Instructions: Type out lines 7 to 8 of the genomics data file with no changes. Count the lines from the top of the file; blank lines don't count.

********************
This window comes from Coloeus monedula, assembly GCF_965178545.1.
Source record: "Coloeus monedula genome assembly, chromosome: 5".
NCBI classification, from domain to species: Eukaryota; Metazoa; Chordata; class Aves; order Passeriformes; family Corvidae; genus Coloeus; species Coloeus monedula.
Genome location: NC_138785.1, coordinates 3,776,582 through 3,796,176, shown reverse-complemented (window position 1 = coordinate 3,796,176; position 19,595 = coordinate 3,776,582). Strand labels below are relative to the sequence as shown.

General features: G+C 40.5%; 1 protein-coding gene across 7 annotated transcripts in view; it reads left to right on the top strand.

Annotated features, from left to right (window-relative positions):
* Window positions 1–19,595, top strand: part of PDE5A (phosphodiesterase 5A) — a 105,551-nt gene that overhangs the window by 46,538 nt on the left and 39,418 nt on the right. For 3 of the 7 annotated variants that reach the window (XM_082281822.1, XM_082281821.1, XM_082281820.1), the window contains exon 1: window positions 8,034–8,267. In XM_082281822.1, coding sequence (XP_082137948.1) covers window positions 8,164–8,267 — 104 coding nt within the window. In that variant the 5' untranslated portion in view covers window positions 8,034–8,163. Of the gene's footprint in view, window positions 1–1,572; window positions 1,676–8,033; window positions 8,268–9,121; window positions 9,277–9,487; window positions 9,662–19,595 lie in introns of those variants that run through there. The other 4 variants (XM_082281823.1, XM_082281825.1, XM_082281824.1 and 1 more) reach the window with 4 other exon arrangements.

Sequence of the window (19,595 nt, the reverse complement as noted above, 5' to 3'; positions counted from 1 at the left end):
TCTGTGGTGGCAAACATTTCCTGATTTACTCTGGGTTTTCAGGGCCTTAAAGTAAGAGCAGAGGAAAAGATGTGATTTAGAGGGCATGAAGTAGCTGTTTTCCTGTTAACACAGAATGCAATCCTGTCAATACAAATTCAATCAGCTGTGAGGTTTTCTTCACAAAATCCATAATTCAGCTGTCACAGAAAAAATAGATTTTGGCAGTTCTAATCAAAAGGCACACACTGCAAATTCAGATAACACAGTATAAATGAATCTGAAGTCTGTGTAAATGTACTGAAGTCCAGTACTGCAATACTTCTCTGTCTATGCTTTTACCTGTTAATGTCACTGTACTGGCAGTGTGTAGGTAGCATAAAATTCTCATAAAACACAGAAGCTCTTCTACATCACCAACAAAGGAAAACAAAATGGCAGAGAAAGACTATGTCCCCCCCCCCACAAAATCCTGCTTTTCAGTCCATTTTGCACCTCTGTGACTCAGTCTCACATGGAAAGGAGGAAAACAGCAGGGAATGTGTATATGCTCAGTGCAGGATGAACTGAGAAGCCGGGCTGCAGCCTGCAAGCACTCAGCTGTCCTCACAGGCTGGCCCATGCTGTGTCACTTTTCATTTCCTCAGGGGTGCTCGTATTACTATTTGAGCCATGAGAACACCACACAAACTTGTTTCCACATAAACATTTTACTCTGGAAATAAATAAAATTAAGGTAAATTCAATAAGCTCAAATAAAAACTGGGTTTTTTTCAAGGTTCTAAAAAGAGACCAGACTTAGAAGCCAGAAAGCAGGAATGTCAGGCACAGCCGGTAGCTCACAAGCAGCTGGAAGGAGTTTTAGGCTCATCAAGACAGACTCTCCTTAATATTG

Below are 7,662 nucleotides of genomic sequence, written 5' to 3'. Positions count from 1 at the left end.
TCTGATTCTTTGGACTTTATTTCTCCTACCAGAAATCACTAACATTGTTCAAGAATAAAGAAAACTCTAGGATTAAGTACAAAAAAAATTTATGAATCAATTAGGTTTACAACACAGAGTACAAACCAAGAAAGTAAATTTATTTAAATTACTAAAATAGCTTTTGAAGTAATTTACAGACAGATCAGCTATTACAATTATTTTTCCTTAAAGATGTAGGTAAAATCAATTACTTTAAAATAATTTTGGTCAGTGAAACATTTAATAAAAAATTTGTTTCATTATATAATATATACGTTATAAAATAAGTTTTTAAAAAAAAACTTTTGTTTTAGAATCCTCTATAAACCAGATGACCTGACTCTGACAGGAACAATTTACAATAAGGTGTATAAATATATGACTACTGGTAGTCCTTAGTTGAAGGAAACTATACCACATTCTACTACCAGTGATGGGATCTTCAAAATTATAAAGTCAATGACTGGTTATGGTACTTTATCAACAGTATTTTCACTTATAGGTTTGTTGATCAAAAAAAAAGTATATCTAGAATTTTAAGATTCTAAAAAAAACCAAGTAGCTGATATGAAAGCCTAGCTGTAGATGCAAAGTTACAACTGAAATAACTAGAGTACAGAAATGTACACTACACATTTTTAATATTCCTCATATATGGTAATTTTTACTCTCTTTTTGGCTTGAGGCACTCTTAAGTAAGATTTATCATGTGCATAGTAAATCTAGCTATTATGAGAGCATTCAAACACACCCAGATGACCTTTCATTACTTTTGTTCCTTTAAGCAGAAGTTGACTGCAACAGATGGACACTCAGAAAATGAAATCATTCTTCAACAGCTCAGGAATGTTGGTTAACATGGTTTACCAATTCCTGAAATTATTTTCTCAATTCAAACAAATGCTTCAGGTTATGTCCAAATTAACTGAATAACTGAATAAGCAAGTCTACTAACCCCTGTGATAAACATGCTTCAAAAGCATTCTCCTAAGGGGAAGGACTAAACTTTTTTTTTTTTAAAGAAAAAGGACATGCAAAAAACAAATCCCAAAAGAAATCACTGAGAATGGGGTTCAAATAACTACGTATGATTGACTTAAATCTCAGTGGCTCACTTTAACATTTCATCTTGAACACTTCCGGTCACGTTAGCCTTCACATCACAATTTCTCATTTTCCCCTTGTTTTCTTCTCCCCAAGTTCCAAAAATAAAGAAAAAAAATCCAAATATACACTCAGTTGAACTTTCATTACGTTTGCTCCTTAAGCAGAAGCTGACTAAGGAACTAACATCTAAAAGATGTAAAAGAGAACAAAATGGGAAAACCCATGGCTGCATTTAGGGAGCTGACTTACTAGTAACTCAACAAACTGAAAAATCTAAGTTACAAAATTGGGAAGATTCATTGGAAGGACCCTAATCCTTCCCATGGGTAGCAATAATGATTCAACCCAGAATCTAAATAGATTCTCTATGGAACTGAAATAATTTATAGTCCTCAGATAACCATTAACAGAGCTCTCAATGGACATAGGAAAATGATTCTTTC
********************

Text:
* Window positions 1–19,595, top strand: part of PDE5A (phosphodiesterase 5A) — a 105,551-nt gene that overhangs the window by 46,538 nt on the left and 39,418 nt on the right. For 3 of the 7 annotated variants that reach the window (XM_082281822.1, XM_082281821.1, XM_082281820.1), the window contains exon 1: window positions 8,034–8,267. In XM_082281822.1, coding sequence (XP_082137948.1) covers window positions 8,164–8,267 — 104 coding nt within the window. In that variant the 5' untranslated portion in view covers window positions 8,034–8,163. Of the gene's footprint in view, window positions 1–1,572; window positions 1,676–8,033; window positions 8,268–9,121; window positions 9,277–9,487; window positions 9,662–19,595 lie in introns of those variants that run through there. The other 4 variants (XM_082281823.1, XM_082281825.1, XM_082281824.1 and 1 more) reach the window with 4 other exon arrangements.

Sequence of the window (19,595 nt, the reverse complement as noted above, 5' to 3'; positions counted from 1 at the left end):